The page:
The washing machine is running. The dishwasher is running. Your six-year-old’s mouth is running. Your mind is running in a thousand directions—and it’s not even lunchtime.
Some homeschooling days go smoothly, but what do you do on those “other” days?
Here are seven things you can try:
1. Forget everything.
Within reason, of course.
But do yourself a favor and get rid of your expectations for what homeschooling should, would, could, might, or must be. A lot of these ideas we get from blogs and Facebook posts (which, needless to say, aren’t exactly real life).
Stop trying to recreate the perfect classroom scene.
And realize there is nothing magical about your curriculum’s schedule, or a school desk, or a certain time of day.
Of course your curriculum’s schedule is a fantastic resource and helps you stay on track—but don’t feel discouraged if certain times of the day work great for others, but not for you.
Some days just won’t look like Instagram—so go with it. Enjoy what makes your home the unique, nurturing environment it is specifically for YOUR kids.
2. Don’t compare yourself to that perfect mom at church with 13 kids and a photography business.
(She’d tell you anyways, she’s not perfect either!)
Don’t try to be your friend’s family. Don’t try to be your sister
And actually, don’t wonder how someone else does it at all!
You’ve heard it before: comparison robs you of your joy—and also of your homeschooling day.
Whoever you’re comparing yourself to, the world only needs one of them.
So get creative and make each homeschooling day your own!
3. Make a homeschooling haven for the kids (and for you).
Working in a clean, orderly environment will help everyone focus when the day seems to be dragging.
Take 20 minutes and give each child an empty box, bucket, or paper bag. Let them run around the house and fill it with clutter, then put all the items they found back in the right place.
Open all the blinds. Light a scented candle. Make a fresh cup of coffee. Play background music. Then settle back down and give that math lesson another try.
Little things can make a huge difference in making your day more productive.
4. Take a break.
According to Why Students Need Brain Breaks And How You Can Help,” movement between schoolwork can “turn on” your child’s brain activity.
So put the books down for a while and try going outside! Or stay inside on a rainy day and build a bed tent.
Read a story. Watch a documentary. Go to the library. Or get out and visit a landmark!
5. Take another break.
Do you see a common theme here?
Flexibility is one of the biggest advantages you have as a homeschooling parent. This is what you won’t get in any public, private, or Christian school system.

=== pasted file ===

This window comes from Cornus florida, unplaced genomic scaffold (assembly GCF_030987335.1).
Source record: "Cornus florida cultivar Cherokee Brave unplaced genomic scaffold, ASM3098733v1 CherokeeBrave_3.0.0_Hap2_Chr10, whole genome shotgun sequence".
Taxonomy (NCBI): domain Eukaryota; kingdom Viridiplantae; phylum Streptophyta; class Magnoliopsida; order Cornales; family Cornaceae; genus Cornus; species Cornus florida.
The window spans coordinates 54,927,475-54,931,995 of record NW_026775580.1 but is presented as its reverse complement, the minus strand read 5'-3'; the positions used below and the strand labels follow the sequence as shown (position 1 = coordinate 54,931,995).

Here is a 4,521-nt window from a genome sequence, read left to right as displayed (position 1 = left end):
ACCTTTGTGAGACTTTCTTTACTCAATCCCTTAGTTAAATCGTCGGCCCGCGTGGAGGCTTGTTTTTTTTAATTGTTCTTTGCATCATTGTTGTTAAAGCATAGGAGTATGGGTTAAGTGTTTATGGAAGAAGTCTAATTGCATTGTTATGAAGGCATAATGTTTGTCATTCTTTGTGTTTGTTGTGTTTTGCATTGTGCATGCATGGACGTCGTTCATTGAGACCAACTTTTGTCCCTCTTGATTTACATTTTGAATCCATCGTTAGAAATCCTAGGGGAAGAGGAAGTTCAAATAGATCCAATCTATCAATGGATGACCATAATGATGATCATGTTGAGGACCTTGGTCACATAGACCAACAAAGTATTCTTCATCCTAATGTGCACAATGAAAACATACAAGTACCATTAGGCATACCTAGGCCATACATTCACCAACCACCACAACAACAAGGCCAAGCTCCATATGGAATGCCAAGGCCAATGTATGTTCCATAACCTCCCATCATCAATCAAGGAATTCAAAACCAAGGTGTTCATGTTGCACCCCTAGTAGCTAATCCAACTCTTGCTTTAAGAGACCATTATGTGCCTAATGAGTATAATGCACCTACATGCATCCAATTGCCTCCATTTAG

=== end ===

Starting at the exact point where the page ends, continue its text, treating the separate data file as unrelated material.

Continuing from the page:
You create the structure. You plan the schedule. You set your goals to complete each day.
On the other hand, you can go get groceries and pick up doughnuts at 9:30 a.m. on a school day if you need to!
And in the middle of a hard day, you can stop everything and say, “You know, we’re going to change it up this time.”
6. Remember you aren’t the only one with tough days.
Talk to other homeschooling moms, and what they’ll tell you is that they have hard days too.
Don’t isolate yourself—build your own homeschool community!
Find other homeschooling families in your area through Facebook, or seek them out at church, homeschool conferences, and activities around town.
Try finding a support group in your area through Homeschool Legal Defense’s search tool.
Suggest picnics, days out, and field trips together!
Knowing other people on the homeschooling journey will remind you that you’re part of something big when the tough days come.
7. Don’t be afraid to slow down.
Breeeeathe. When the day isn’t going fast, let it be slow. Go for quality, not quantity.
Take longer on a lesson if you need to.
And stop for a conversation about the leaves falling outside, the plane that just flew overhead, or the way oatmeal looks while it’s cooking in the pot.
Every moment is teachable, even when it feels like a mistake. Slow down. Enjoy your kids, and treasure the small moments you have throughout the day.
Katrina Kenison says it best in The Gift of an Ordinary Day: A Mother’s Memoir,
Life finds its balance. Children grow up. Second chances come along. In the meantime, I could choose to savor this moment. What good would it do to allow annoyance to interfere with gratitude?”
If you need a little academic help to get your day back on track, give us a call! Reach customer service at 1-877-223-5226, then ask for an academic advisor.